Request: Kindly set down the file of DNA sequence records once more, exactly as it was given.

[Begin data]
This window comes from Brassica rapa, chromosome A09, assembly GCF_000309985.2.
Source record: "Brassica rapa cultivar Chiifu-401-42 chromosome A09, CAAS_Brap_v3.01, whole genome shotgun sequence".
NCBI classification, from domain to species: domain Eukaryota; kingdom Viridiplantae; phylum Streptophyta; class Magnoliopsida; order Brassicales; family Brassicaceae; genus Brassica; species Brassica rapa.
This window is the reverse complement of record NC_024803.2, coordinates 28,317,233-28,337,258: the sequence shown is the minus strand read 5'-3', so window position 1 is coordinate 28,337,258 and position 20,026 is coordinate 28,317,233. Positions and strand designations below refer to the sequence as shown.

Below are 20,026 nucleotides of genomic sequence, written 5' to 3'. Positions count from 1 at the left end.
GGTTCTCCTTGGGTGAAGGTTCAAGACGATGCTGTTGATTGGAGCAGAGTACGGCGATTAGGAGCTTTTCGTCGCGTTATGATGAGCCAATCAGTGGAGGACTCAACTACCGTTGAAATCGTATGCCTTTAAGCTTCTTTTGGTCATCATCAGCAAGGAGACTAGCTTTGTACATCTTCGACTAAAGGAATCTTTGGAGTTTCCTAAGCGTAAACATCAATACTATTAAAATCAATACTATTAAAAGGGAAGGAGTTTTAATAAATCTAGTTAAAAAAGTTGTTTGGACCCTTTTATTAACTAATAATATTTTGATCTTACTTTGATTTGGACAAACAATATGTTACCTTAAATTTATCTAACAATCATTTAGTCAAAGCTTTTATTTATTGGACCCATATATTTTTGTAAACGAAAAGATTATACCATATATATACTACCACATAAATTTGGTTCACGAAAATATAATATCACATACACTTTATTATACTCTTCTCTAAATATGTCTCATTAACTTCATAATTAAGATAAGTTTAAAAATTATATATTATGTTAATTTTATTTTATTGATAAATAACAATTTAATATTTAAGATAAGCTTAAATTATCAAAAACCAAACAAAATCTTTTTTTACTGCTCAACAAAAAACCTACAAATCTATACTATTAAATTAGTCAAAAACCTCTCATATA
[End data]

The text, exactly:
This window comes from Brassica rapa, chromosome A09, assembly GCF_000309985.2.
Source record: "Brassica rapa cultivar Chiifu-401-42 chromosome A09, CAAS_Brap_v3.01, whole genome shotgun sequence".
NCBI classification, from domain to species: domain Eukaryota; kingdom Viridiplantae; phylum Streptophyta; class Magnoliopsida; order Brassicales; family Brassicaceae; genus Brassica; species Brassica rapa.
This window is the reverse complement of record NC_024803.2, coordinates 28,317,233-28,337,258: the sequence shown is the minus strand read 5'-3', so window position 1 is coordinate 28,337,258 and position 20,026 is coordinate 28,317,233. Positions and strand designations below refer to the sequence as shown.

Below are 20,026 nucleotides of genomic sequence, written 5' to 3'. Positions count from 1 at the left end.
GGTTCTCCTTGGGTGAAGGTTCAAGACGATGCTGTTGATTGGAGCAGAGTACGGCGATTAGGAGCTTTTCGTCGCGTTATGATGAGCCAATCAGTGGAGGACTCAACTACCGTTGAAATCGTATGCCTTTAAGCTTCTTTTGGTCATCATCAGCAAGGAGACTAGCTTTGTACATCTTCGACTAAAGGAATCTTTGGAGTTTCCTAAGCGTAAACATCAATACTATTAAAATCAATACTATTAAAAGGGAAGGAGTTTTAATAAATCTAGTTAAAAAAGTTGTTTGGACCCTTTTATTAACTAATAATATTTTGATCTTACTTTGATTTGGACAAACAATATGTTACCTTAAATTTATCTAACAATCATTTAGTCAAAGCTTTTATTTATTGGACCCATATATTTTTGTAAACGAAAAGATTATACCATATATATACTACCACATAAATTTGGTTCACGAAAATATAATATCACATACACTTTATTATACTCTTCTCTAAATATGTCTCATTAACTTCATAATTAAGATAAGTTTAAAAATTATATATTATGTTAATTTTATTTTATTGATAAATAACAATTTAATATTTAAGATAAGCTTAAATTATCAAAAACCAAACAAAATCTTTTTTTACTGCTCAACAAAAAACCTACAAATCTATACTATTAAATTAGTCAAAAACCTCTCATATA